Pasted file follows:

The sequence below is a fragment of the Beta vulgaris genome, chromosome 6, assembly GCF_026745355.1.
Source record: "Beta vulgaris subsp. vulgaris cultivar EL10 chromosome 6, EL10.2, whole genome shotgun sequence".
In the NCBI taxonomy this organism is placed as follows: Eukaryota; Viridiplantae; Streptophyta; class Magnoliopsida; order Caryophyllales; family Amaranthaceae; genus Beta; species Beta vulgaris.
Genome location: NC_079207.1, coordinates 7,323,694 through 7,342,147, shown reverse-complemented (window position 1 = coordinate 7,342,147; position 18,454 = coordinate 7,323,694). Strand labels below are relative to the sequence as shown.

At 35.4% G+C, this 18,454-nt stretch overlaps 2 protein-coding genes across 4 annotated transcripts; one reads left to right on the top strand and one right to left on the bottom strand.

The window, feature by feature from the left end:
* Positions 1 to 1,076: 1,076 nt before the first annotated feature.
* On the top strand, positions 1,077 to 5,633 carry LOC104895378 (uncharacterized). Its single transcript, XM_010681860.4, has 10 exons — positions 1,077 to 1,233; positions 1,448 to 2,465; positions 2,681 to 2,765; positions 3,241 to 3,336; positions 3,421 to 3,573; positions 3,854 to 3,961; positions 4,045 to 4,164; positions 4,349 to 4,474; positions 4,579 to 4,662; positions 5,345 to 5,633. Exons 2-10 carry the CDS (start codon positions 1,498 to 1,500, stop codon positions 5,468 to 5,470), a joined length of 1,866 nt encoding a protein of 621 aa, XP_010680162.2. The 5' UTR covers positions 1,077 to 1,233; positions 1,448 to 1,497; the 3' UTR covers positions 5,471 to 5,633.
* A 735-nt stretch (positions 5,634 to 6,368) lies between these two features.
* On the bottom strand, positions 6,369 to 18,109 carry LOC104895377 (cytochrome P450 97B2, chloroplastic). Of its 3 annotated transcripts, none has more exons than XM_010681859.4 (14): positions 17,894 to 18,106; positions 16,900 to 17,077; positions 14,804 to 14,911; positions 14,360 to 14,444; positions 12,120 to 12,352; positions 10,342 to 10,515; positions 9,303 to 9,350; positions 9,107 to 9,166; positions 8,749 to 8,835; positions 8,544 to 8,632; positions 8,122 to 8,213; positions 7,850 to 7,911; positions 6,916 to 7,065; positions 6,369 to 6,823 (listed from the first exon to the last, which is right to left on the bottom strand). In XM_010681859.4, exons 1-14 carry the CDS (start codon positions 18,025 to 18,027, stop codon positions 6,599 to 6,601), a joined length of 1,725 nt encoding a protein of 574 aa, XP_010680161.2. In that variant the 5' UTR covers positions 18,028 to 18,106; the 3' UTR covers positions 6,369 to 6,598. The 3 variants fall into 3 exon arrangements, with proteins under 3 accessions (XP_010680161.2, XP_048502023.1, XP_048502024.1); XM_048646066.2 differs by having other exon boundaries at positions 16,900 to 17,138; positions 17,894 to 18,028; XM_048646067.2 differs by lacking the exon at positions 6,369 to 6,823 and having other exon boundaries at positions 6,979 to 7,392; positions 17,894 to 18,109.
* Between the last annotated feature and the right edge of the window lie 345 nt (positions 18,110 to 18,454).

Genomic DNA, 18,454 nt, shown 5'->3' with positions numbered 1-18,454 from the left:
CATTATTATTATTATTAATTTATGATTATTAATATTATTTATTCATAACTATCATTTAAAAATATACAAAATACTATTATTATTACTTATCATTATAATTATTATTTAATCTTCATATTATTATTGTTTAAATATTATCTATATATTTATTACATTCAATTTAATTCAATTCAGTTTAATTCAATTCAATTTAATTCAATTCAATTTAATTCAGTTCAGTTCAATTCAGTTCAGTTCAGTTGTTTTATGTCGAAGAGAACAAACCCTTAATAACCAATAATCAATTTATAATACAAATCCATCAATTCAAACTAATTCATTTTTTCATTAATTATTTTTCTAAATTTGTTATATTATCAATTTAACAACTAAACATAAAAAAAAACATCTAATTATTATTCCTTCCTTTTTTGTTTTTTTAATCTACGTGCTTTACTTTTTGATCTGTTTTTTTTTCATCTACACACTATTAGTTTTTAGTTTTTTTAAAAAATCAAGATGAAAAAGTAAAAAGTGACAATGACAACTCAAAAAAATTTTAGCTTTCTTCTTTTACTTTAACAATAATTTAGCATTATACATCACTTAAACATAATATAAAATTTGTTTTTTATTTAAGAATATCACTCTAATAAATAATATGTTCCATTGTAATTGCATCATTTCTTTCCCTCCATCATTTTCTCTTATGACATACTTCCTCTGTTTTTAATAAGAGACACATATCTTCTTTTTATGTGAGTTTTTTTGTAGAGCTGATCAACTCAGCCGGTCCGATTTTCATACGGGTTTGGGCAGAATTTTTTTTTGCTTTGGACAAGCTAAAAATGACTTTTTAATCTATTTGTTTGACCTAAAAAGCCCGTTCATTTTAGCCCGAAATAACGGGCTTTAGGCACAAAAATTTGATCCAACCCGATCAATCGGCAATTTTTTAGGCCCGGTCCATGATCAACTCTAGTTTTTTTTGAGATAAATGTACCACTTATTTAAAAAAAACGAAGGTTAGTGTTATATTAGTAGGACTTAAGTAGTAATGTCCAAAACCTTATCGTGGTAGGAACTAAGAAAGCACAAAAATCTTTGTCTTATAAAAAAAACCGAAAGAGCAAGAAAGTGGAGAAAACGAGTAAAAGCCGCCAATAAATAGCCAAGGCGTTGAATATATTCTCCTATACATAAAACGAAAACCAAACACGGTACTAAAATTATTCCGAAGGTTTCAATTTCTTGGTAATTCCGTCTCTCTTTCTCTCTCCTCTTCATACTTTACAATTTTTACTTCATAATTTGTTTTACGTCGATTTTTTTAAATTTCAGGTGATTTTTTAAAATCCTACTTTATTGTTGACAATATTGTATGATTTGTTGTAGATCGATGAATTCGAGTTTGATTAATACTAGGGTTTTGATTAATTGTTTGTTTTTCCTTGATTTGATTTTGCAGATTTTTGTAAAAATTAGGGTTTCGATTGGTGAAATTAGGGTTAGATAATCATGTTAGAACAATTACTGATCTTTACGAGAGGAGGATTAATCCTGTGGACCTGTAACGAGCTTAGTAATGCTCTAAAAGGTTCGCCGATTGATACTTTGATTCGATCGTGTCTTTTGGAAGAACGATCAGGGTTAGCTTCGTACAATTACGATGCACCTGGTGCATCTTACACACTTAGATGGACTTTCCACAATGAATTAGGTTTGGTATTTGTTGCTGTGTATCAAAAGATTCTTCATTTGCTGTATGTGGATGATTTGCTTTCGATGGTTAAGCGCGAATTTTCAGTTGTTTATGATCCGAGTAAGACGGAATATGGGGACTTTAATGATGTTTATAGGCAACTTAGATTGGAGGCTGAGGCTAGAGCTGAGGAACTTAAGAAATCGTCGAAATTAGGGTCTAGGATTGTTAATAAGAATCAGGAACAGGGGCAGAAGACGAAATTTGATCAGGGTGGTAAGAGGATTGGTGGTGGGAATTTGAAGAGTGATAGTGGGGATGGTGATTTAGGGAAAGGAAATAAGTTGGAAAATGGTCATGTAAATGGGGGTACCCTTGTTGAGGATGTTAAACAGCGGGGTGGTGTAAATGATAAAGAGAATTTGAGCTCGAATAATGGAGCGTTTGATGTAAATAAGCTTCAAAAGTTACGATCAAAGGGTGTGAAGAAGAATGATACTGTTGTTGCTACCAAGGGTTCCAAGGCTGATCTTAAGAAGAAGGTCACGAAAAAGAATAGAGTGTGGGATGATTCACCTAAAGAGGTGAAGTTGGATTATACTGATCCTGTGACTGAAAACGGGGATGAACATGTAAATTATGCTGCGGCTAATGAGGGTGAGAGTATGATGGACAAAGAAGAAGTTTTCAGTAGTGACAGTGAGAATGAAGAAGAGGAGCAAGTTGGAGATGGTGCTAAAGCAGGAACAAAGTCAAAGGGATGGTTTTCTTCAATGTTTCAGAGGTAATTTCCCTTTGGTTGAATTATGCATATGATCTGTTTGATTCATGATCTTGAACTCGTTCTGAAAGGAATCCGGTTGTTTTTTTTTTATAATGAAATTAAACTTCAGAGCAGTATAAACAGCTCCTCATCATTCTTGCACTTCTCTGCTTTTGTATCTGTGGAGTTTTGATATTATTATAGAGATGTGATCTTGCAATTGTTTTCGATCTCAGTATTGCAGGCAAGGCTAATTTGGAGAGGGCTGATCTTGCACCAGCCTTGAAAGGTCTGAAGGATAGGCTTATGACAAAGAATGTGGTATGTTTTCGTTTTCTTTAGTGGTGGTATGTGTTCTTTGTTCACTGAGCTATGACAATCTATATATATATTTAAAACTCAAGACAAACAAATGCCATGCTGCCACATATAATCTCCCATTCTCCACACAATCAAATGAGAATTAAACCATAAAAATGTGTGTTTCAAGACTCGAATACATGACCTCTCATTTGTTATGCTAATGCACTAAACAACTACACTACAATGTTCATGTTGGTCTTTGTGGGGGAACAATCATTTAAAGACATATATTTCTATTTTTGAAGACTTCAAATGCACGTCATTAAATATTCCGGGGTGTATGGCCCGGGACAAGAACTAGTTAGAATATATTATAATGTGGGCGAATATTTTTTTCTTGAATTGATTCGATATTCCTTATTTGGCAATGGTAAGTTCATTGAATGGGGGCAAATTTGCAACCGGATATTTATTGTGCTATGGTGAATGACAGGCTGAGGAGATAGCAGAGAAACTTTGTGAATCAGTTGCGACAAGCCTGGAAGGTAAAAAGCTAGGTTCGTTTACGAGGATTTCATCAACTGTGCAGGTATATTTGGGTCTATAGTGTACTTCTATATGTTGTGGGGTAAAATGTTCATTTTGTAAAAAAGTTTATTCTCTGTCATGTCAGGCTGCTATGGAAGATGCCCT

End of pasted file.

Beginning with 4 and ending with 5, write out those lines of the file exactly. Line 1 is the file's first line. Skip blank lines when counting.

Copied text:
Genome location: NC_079207.1, coordinates 7,323,694 through 7,342,147, shown reverse-complemented (window position 1 = coordinate 7,342,147; position 18,454 = coordinate 7,323,694). Strand labels below are relative to the sequence as shown.

At 35.4% G+C, this 18,454-nt stretch overlaps 2 protein-coding genes across 4 annotated transcripts; one reads left to right on the top strand and one right to left on the bottom strand.